On Photography: Turning Trail Into Triumph

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H Saturday 006f

Trail versus Fail. I’ve gotten a lot of mileage out of lampooning that pithy phrase since the day that I first encountered it.

That is because like so many all-inclusive bromides I want to challenge it. Always? Uh, No.

And yet I understand why it came to be. Check out the photographs that some guys post on railfan chat lists of railroad heritage locomotives in the trailing position and you’ll see that trailing units don’t always make for compelling images, even as roster shots.

Recently, I was in the Pittsburgh area when word filtered out over the railfan online grapevine that the Illinois Terminal heritage locomotive was in the motive power consist of a westbound tanker train, the 65R.

Alas, it was trailing. But that wasn’t going to stop me from photographing it.

I’ve bagged the IT unit just once. It was sitting in Ashtabula in the staging yard for the Lake Erie dock.

What I made wasn’t a very good image. So NS 1072 has long been on my list of H units to do over.

Today would be that day even if I knew that it would be mission half accomplished.

The last thing that I wanted to do was make a poor roster shot. That would look amateurish and fail to do the locomotive justice.

The results can be seen above. I set up on the bridge in Leetsdale that leads into an industrial park.

The setting is far from ideal. There is a sidewalk on the north side of the bridge but not on the south side.

For a westbound train, the vantage point is against the concrete wall on the south side.

From there you have an open view of the four-track mainline and the signal bridge for eastbound trains at CP Leets.

For now, that signal bridge has Pennsylvania Railroad position light signals. It is a classic PRR scene.

The risk, though, is standing on the edge of traffic coming around a curve. A lot of heavy trucks use that bridge.

The driver of an automobile honked at us, apparently displeased that we were “standing in the roadway.”

I wanted to make two types of images. The top image is a wide view that shows the train after the head end has passed beneath the signal bridge.

My intent was to create an environmental portrait that included not just the train, but also the surrounding town and hills.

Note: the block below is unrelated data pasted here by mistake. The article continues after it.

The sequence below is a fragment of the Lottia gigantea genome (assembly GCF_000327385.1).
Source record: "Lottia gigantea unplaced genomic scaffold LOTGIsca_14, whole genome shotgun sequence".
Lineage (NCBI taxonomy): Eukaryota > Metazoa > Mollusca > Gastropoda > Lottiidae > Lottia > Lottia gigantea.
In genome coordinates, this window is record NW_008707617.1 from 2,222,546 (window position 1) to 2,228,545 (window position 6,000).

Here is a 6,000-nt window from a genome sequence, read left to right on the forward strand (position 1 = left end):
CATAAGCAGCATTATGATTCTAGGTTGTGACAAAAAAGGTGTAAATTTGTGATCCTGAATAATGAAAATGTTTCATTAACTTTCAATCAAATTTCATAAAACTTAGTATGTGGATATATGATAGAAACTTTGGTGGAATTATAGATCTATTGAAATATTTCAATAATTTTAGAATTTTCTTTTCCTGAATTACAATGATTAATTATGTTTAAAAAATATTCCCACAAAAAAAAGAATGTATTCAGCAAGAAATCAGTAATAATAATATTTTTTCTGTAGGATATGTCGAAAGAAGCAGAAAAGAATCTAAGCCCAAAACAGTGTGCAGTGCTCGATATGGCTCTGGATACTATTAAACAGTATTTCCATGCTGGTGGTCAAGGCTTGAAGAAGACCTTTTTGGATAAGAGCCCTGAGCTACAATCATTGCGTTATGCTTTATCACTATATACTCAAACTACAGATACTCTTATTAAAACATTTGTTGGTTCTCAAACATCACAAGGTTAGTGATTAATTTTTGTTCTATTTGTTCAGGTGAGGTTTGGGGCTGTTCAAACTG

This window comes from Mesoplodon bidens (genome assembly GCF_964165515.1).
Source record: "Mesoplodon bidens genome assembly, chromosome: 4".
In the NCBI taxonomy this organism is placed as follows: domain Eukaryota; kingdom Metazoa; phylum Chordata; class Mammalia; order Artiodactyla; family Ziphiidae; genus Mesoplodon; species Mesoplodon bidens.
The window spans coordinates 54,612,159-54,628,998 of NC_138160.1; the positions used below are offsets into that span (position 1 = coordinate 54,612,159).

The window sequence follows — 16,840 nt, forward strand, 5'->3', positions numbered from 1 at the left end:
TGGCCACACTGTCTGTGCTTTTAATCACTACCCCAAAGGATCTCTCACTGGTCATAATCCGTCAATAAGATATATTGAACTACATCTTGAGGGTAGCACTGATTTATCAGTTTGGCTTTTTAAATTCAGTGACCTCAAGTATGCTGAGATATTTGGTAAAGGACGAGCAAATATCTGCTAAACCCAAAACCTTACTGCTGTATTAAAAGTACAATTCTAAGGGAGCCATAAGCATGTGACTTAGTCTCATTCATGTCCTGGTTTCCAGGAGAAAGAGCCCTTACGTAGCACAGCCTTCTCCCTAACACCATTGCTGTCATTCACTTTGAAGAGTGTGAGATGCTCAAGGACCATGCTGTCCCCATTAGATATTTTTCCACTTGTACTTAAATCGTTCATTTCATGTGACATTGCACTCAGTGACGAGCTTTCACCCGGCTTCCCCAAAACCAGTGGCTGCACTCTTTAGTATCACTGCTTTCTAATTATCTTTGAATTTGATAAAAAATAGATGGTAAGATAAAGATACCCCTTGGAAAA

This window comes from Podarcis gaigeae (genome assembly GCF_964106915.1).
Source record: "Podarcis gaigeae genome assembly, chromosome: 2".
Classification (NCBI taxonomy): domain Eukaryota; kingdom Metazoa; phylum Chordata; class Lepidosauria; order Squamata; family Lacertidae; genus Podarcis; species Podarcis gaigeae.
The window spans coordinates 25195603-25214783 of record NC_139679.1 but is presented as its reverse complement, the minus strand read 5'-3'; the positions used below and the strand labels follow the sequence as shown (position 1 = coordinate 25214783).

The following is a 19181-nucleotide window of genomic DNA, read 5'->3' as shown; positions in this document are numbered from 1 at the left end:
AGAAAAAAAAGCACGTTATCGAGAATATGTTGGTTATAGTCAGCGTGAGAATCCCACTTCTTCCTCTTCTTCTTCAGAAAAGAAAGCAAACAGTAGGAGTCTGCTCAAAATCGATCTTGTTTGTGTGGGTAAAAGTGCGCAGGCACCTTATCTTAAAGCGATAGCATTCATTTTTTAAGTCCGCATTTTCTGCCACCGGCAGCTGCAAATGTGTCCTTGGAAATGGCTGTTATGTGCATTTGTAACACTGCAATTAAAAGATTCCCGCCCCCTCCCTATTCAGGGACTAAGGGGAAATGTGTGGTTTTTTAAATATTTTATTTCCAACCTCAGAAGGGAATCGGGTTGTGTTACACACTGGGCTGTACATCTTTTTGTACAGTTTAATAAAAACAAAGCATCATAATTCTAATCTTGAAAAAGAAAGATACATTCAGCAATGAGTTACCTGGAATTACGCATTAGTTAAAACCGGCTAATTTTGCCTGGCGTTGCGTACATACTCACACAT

Railroads pass through environments and what you see in this image is typical of the region along the Ohio River northwest of Pittsburgh where life and infrastructure revolves around the river and the hills.

In this image, the IT heritage locomotive was not the focal point. The image shows the train with the IT unit clearly visible, but without much detail.

Note how the train stretches back out of sight around a curve. I got lucky because the 65R had those newer white tank cars. You can make some interesting images of those cars because they contrast nicely with their usually dark surroundings.

The second image I made was close to being a roster shot. I went for a side view but made it wide enough to incorporate some of the town and hill behind the locomotive.

Much of the time, the best way to defeat “trail equals fail” is to create a side view in a pleasing if not compelling environment.

Some photographers try to make the typical three-quarter “wedgie” out of a trailing locomotive. It usually doesn’t work well because the nose is covered up by another locomotive or the first freight car in the consist.

The view that I made had the advantage of showing the detail of NS 1072, including the livery. Yet it also showed the locomotive in an environment.  I wanted to have the houses and hill in the background to add interest.

I’m a big fan of environmental portraits and I’ll explain why in a future posting.

To be sure, I would have liked to have had the IT unit in the lead. But that isn’t always possible.

So I made the best that I could of the situation and turned trail into triumph.

Commentary and Photographs by Craig Sanders

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